Skip to main content

Metabolic syndrome among 13 year old adolescents: prevalence and risk factors



Obesity and metabolic syndrome is prevalent among Malaysian adolescents and has been associated with certain behavioural factors such as duration of sleep, screen time and physical activity. The aim of the study is to report the prevalence of overweight/obesity, metabolic syndrome and its risk factors among adolescents.


A multi-staged cluster sampling method was used to select participants from urban and rural schools in Selangor, Perak and Wilayah Persekutuan Kuala Lumpur. Participants underwent anthropometric measurement and physical examination including blood pressure measurement. Blood samples were taken for fasting glucose and lipids and participants answered a self-administered questionnaire. Overweight and obesity was defined using the extrapolated adult body mass index (BMI) cut-offs of >25 kg/m2 and >30 kg/m2, according to the International Obesity Task Force (IOTF) criteria. Metabolic syndrome was defined based on International Diabetes Federation (IDF) 2007 criteria.


Data were collected from 1361 participants. After excluding incomplete data and missing values for the variables, we analysed a sample of 1014 participants. Prevalence of overweight and obesity in this population was 25.4% (N = 258). The prevalence of metabolic syndrome was 2.6% in the population and 10% among the overweight and obese adolescents. Participants who slept between 7 and 9 hours a day has a lower risk of developing metabolic syndrome OR 0.38(0.15-0.94).


Our results provide the prevalence of metabolic syndrome in Malaysian adolescents. Adequate sleep between 7 and 9 hours per day reduces the risk of developing metabolic syndrome.


The International Obesity Task Force (IOTF) in the year 2000, established the definition of overweight and obesity in childhood, based on pooled international data for body mass index (BMI) linked to the adult overweight and obesity cut-off of 25 kg/m2 and 30 kg/m2 respectively [1]. Over the recent years, the prevalence of childhood obesity has increased rapidly worldwide [2]. In Malaysia, the prevalence of overweight and obesity in children and adults has followed a similar trend [35]. With the growing obesity epidemic within the adolescent population, this has led to the increasing frequency of metabolic syndrome within this population [6, 7].

Metabolic syndrome is an interrelated cluster of conditions including visceral adiposity, dyslipidaemia, hypertension and hyperglycaemia. Reaven and his colleagues [8] first described metabolic syndrome in 1988. However, prior to 2007, there was no uniform or standard criteria to diagnose metabolic syndrome in children and adolescents. A few definitions of metabolic syndrome that has been adapted for use in children and adolescents includes the National Cholesterol Education Program Adult Treatment Panel III (ATP III) [9], American Association of Clinical Endocrinologists (AACE) [10], World Health Organization (WHO) [11, 12] and European Group for the Study of Insulin resistance (EGIR) [13]. Due to the differences in its definition, International Diabetes Federation (IDF) consensus was developed in 2007 to define metabolic syndrome in children and adolescents [14]. The IDF definition is divided into age groups due to the age related differences in blood pressure, lipid levels, and body size in children and adolescents [14]. As there was insufficient data available in younger children, the definition of metabolic syndrome is only applicable in children of 10 years of age and older. Metabolic syndrome was defined as the presence of, abdominal obesity and 2 or more of these criterias (elevated triglycerides, low level of high density lipoprotein-cholesterol, high blood pressure and high fasting plasma glucose). With this new definition, few studies have reported the prevalence of metabolic syndrome in their population [7, 1517].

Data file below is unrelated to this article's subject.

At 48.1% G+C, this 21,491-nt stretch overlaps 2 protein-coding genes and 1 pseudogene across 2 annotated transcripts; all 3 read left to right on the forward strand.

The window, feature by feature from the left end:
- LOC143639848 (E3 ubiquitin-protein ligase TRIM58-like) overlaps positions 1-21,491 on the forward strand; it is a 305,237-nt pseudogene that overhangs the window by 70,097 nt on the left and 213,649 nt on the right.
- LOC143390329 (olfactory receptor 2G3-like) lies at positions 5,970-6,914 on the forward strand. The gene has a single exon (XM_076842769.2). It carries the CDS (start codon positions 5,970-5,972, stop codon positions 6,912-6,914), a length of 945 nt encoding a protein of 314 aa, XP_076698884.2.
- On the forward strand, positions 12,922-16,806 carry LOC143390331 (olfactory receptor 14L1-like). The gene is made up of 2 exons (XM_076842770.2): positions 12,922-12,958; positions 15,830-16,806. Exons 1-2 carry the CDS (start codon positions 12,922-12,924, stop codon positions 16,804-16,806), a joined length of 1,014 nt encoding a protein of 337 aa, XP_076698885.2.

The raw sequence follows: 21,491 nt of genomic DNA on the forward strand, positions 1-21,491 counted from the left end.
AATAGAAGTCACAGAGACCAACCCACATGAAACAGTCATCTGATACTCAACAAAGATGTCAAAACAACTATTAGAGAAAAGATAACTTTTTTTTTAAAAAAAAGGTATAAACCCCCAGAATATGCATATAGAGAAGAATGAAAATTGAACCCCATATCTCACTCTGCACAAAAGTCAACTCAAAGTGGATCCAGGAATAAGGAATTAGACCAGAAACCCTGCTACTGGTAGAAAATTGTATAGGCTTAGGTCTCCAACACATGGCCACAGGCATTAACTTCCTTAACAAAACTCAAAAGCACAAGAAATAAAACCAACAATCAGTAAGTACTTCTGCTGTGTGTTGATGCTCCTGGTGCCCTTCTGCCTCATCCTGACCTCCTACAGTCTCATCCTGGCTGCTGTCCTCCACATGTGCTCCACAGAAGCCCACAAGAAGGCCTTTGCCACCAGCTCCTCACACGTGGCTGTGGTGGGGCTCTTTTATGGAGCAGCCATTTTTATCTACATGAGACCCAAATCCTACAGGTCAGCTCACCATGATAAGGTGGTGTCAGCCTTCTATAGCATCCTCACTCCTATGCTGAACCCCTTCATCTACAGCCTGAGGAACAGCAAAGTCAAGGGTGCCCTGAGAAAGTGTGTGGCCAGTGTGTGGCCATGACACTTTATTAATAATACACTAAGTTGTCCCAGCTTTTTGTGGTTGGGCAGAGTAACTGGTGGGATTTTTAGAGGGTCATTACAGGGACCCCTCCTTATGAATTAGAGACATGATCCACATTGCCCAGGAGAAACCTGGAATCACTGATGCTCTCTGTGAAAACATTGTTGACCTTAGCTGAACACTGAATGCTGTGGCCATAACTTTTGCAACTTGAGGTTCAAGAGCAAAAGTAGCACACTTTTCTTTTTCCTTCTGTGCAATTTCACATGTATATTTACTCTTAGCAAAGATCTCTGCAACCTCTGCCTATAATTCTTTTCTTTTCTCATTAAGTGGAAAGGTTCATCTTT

Previous studies had shown associations between certain behavioral characteristics and obesity as well as metabolic syndrome. For example, short sleep duration has been associated with overweight, obesity and metabolic risk factor [1820]. A study by Chen et al. has shown that adequate sleep is associated with good health status and adoption of health-related behavior [21]. Prolonged screen time [22, 23] and physical inactivity [24, 25] however had been identified to be inversely related to metabolic syndrome and its risk factors. These two factors may impose a major problem to the country as it has been recently found that about 64% of Malaysian adolescents are physically inactive [26].

Data regarding the prevalence of metabolic syndrome amongst Malaysian adolescents and their behavioral characteristics is still lacking. Realizing the importance of such data and the health implications, a population based study was conducted to determine the prevalence of obesity, and metabolic syndrome and its risk factors among Malaysian adolescents.


Ethics statement

The study received ethical approval from the Medical Ethics Committee, University Malaya Medical Centre (IRB Refence number 896.34)

Study design